21. A stent comprising a tubular member having a plurality of hoops aligned along the axis of said tubular member, each of said hoops comprising a plurality of elongate elements, said elements being joined to one another and forming apices that point in a directions along the axis of the stent, said apices axially abutting oppositely pointed apices of adjacent hoops, wherein at least some of said hoops are connected to one another at said axially abutting oppositely pointed apices, each of said connected axially abutting oppositely pointed apices being connected by a separate connecting member.
22. A stent, as recited in claim 21, wherein said elongate elements are composed of nitinol.
23. A stent, as recited in claim 22, including a tubular graft, wherein sail stent structure includes diamond-shaped openings and said graft covers said openings.
24. A stent, as recited in claim 21, said elements forming diamond shaped openings, said stent including a tubular graft and one or more loop members connecting said graft to said elements, said graft covering said diamond shaped openings.
25. A stent, as recited in claim 24, wherein said stent elongate elements are composed of nitinol.
26. A stent comprising a tubular member having a plurality of hoops aligned along the axis of said tubular member, each of said hoops including a plurality of elongate elements joined to one another and forming apices that point in a direction along the axis of the stent, the apices of adjacent hoops abutting oppositely pointed apices of an adjacent hoop, and individual connecting members attaching adjacent hoops at a plurality of said abutting apices.
27. A stent, as recited in claim 26, wherein said elongate elements are composed of nitinol.
28. A stent, as recited in claim 27, including a tubular graft, wherein said stent structure includes diamond-shaped openings and said graft covers said openings.
29. A stent, as recited in claim 26, said elements forming diamond shaped openings, said stent including a tubular graft and one or more loop members connecting said graft to said elements, said graft covering said diamond shaped openings.
30. A stent, as recited in claim 29, wherein said stent elongate elements are composed of nitinol.
31. A stent, as recited in any of claims 1, 3, 9, 14, 21 and 26, further comprising a tubular graft disposed within the central opening of said stent and attached thereto.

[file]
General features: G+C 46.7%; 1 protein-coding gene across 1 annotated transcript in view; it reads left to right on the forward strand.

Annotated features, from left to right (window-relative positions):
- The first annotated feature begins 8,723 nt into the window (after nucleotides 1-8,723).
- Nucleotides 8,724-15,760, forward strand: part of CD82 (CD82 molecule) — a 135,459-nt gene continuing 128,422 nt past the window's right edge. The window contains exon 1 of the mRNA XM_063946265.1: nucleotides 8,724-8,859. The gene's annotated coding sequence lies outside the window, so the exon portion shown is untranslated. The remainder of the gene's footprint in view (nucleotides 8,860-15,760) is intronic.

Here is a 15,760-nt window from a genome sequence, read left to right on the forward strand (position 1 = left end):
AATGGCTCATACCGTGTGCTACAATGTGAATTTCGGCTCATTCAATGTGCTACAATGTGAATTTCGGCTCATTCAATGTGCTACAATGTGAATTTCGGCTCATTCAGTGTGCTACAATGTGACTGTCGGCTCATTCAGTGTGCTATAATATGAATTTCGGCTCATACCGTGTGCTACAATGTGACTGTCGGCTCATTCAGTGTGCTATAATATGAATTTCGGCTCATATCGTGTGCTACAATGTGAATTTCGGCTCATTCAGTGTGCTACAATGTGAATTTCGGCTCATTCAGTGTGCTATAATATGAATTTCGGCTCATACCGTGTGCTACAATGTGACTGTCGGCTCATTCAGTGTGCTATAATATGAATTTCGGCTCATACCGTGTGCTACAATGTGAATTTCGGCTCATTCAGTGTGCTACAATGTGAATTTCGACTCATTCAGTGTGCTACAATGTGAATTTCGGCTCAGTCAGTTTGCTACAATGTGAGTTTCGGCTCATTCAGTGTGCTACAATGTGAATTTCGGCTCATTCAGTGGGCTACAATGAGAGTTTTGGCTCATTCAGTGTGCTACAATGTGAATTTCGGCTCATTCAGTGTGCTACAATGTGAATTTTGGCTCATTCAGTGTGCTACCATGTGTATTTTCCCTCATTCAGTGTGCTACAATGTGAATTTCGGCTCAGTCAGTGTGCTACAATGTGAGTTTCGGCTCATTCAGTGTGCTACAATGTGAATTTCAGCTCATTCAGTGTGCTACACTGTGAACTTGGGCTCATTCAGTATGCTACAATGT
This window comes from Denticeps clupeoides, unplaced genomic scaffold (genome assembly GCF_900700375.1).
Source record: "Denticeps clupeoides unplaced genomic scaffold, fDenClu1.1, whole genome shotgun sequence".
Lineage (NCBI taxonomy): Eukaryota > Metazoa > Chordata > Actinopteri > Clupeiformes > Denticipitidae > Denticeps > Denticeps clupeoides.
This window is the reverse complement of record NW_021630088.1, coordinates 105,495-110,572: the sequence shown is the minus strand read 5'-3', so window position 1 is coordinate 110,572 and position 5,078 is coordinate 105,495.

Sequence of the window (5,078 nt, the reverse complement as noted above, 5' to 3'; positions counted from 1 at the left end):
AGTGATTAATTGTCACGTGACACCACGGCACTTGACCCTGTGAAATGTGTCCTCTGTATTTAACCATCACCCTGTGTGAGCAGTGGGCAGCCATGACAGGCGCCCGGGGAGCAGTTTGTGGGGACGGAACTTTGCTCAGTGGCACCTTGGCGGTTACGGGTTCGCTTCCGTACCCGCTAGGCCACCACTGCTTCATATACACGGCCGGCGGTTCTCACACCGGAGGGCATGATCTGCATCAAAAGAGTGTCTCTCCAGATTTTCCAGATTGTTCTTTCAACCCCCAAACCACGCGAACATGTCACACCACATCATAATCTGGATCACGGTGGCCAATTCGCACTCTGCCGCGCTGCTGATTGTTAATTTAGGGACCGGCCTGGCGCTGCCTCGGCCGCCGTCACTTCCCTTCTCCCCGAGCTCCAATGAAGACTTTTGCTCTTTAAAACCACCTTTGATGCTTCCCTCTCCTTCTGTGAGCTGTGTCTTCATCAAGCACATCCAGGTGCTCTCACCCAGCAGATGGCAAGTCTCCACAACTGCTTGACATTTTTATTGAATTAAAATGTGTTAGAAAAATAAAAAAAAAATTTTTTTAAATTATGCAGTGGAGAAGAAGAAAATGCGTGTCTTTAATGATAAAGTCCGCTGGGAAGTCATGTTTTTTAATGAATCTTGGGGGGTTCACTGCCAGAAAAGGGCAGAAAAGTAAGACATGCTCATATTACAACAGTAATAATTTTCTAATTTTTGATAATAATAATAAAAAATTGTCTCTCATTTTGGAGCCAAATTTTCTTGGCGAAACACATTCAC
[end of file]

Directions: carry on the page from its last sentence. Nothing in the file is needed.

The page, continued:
32. A stent, as recited in claim 31, wherein said stent structure includes diamond-shaped openings and said graft covers said openings.
33. A stent, as recited in any of claims 1, 3, 9, 14, 21 and 26, further comprising a tubular graft surrounding said stent and attached thereto.
34. A stent, as recited in claim 33, wherein said stent structure includes diamond-shaped openings and said graft covers said openings.
Description

This application is a continuation of U.S. application Ser. No. 09/005,654, filed Jan. 12, 1998 now abandon, which is a continuation of U.S. application Ser. No. 08/478,181, filed Jun. 7, 1995 now Pat. No. 5,766,237, which is a division of U.S. Application Ser. No. 08/344,524, filed Nov. 23, 1994 now Pat. No. 5,683,448, which in turn is a continuation of U.S. Application Ser. No. 08/025,957, filed Mar. 3, 1993 now abandon, which in turn is a continuation-in-part of U.S. Application Ser. No. 07/839,911, filed Feb. 21, 1992 now Pat. No. 5,405,377.

BACKGROUND OF THE INVENTION

1. Field of the Invention

The present invention generally relates to a vascular prosthesis, and more particularly to an intraluminal stent which has a flexible and elastic tubular construction with sufficient hoop strength to prevent elastic recoil of balloon-resistant strictures or to produce delayed dilation of those strictures.

2. Description of the Prior Art

The prior art includes a wide variety of intraluminal stents and grafts. For example, Palmaz U.S. Pat. No. 4,733,665 discloses a balloon-expandable intraluminal graft, including an embodiment comprising a wire mesh tube. Intersecting wire members, secured to one another at their intersections by welding, soldering or gluing, form the wire mesh and define a diamond-like pattern. This structure provides a relatively high resistance to radial collapse; but it suffers a number of disadvantages. First it is a rigid structure which cannot easily assume the configuration of a curved vessel which receives it. Second one must use a balloon catheter to expand and implant it. This requirement limits the length of the graft, as does the rigidity.

Other prior stents have more flexible constructions; but they suffer other disadvantages. Wiktor U.S. Pat. No. 4,886,062, for example, discloses a stent which has a relatively flexible construction. This construction includes a deformable wire bent into a zig-zag design and coiled in a spiral fashion. The resulting wire tube has an open configuration with a reduced hoop strength. Each hoop lies essentially isolated from the adjacent hoops and does not obtain substantial support from them. Moreover, the open configuration increases the risk that plaque elements may herniate through the coil. Finally, one must use a balloon catheter to expand and implant it. Thus, the length of the stent cannot exceed the balloon length of available balloon catheters.